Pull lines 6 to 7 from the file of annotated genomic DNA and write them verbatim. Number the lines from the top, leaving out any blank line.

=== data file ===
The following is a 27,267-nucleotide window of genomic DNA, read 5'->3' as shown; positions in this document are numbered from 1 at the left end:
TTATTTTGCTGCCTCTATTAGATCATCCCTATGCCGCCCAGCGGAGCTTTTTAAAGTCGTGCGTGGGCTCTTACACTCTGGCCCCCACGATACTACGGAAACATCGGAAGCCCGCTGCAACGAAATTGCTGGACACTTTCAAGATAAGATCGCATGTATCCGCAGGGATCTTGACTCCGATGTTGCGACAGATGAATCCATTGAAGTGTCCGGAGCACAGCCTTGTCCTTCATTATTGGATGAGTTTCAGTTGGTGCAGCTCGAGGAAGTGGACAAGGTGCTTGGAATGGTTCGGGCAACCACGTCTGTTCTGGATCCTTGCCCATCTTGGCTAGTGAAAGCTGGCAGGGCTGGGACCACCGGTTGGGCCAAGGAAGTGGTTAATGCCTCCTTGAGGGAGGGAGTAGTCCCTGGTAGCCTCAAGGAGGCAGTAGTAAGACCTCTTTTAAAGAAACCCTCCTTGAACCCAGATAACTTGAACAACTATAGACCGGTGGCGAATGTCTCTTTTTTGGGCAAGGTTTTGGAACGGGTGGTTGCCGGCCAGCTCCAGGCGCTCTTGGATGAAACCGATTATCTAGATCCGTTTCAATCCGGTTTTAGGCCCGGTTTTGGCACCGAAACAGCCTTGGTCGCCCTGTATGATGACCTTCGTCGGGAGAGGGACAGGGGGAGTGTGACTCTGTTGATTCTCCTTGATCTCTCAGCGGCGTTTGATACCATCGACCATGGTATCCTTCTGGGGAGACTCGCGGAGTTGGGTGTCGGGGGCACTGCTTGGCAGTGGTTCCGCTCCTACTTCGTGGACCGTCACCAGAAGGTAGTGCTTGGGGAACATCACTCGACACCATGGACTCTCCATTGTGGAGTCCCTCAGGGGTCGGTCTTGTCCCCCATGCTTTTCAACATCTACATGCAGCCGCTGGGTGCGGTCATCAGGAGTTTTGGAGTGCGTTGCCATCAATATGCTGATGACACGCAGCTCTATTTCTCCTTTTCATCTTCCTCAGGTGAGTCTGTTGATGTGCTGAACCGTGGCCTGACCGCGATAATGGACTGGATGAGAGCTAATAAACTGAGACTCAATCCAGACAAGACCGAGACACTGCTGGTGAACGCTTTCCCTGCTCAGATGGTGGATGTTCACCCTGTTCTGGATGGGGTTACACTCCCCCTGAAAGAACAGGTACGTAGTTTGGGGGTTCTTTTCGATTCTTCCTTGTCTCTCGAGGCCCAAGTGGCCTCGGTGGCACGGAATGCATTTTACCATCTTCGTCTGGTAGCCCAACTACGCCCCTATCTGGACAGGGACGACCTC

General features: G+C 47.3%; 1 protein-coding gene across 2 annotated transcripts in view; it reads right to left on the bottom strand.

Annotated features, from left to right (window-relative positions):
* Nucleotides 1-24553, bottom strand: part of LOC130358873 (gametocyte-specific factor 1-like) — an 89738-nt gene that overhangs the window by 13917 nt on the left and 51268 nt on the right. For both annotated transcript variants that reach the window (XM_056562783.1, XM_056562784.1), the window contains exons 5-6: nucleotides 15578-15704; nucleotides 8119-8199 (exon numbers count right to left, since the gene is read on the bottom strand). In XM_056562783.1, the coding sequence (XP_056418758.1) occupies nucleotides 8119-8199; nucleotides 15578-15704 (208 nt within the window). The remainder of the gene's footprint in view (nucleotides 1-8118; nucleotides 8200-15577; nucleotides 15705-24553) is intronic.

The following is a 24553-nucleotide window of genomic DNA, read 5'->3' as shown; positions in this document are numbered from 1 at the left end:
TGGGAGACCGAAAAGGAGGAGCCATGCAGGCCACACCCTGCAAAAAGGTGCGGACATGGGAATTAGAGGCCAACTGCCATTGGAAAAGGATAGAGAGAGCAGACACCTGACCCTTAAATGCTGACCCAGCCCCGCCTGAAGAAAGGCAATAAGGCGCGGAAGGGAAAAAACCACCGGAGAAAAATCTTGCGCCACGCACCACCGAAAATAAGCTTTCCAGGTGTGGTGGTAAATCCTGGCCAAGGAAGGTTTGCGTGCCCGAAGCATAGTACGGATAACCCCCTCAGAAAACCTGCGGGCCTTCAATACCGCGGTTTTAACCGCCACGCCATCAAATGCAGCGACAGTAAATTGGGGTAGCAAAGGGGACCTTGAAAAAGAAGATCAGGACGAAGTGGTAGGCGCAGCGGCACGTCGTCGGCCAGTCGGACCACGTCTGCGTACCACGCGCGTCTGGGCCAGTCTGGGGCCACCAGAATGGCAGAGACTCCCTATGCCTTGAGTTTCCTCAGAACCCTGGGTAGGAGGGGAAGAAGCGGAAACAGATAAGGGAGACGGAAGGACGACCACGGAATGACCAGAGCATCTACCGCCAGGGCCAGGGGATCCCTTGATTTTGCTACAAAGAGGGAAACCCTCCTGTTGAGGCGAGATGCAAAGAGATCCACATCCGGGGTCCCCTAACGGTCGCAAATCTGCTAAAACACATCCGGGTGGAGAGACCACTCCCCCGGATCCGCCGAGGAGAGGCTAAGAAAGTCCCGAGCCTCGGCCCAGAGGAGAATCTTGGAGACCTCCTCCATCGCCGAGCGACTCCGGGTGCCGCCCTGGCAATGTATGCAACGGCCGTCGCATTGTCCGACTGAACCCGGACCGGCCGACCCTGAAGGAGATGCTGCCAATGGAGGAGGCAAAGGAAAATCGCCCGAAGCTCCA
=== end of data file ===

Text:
The following is a 24553-nucleotide window of genomic DNA, read 5'->3' as shown; positions in this document are numbered from 1 at the left end:
TGGGAGACCGAAAAGGAGGAGCCATGCAGGCCACACCCTGCAAAAAGGTGCGGACATGGGAATTAGAGGCCAACTGCCATTGGAAAAGGATAGAGAGAGCAGACACCTGACCCTTAAATGCTGACCCAGCCCCGCCTGAAGAAAGGCAATAAGGCGCGGAAGGGAAAAAACCACCGGAGAAAAATCTTGCGCCACGCACCACCGAAAATAAGCTTTCCAGGTGTGGTGGTAAATCCTGGCCAAGGAAGGTTTGCGTGCCCGAAGCATAGTACGGATAACCCCCTCAGAAAACCTGCGGGCCTTCAATACCGCGGTTTTAACCGCCACGCCATCAAATGCAGCGACAGTAAATTGGGGTAGCAAAGGGGACCTTGAAAAAGAAGATCAGGACGAAGTGGTAGGCGCAGCGGCACGTCGTCGGCCAGTCGGACCACGTCTGCGTACCACGCGCGTCTGGGCCAGTCTGGGGCCACCAGAATGGCAGAGACTCCCTATGCCTTGAGTTTCCTCAGAACCCTGGGTAGGAGGGGAAGAAGCGGAAACAGATAAGGGAGACGGAAGGACGACCACGGAATGACCAGAGCATCTACCGCCAGGGCCAGGGGATCCCTTGATTTTGCTACAAAGAGGGAAACCCTCCTGTTGAGGCGAGATGCAAAGAGATCCACATCCGGGGTCCCCTAACGGTCGCAAATCTGCTAAAACACATCCGGGTGGAGAGACCACTCCCCCGGATCCGCCGAGGAGAGGCTAAGAAAGTCCCGAGCCTCGGCCCAGAGGAGAATCTTGGAGACCTCCTCCATCGCCGAGCGACTCCGGGTGCCGCCCTGGCAATGTATGCAACGGCCGTCGCATTGTCCGACTGAACCCGGACCGGCCGACCCTGAAGGAGATGCTGCCAATGGAGGAGGCAAAGGAAAATCGCCCGAAGCTCCA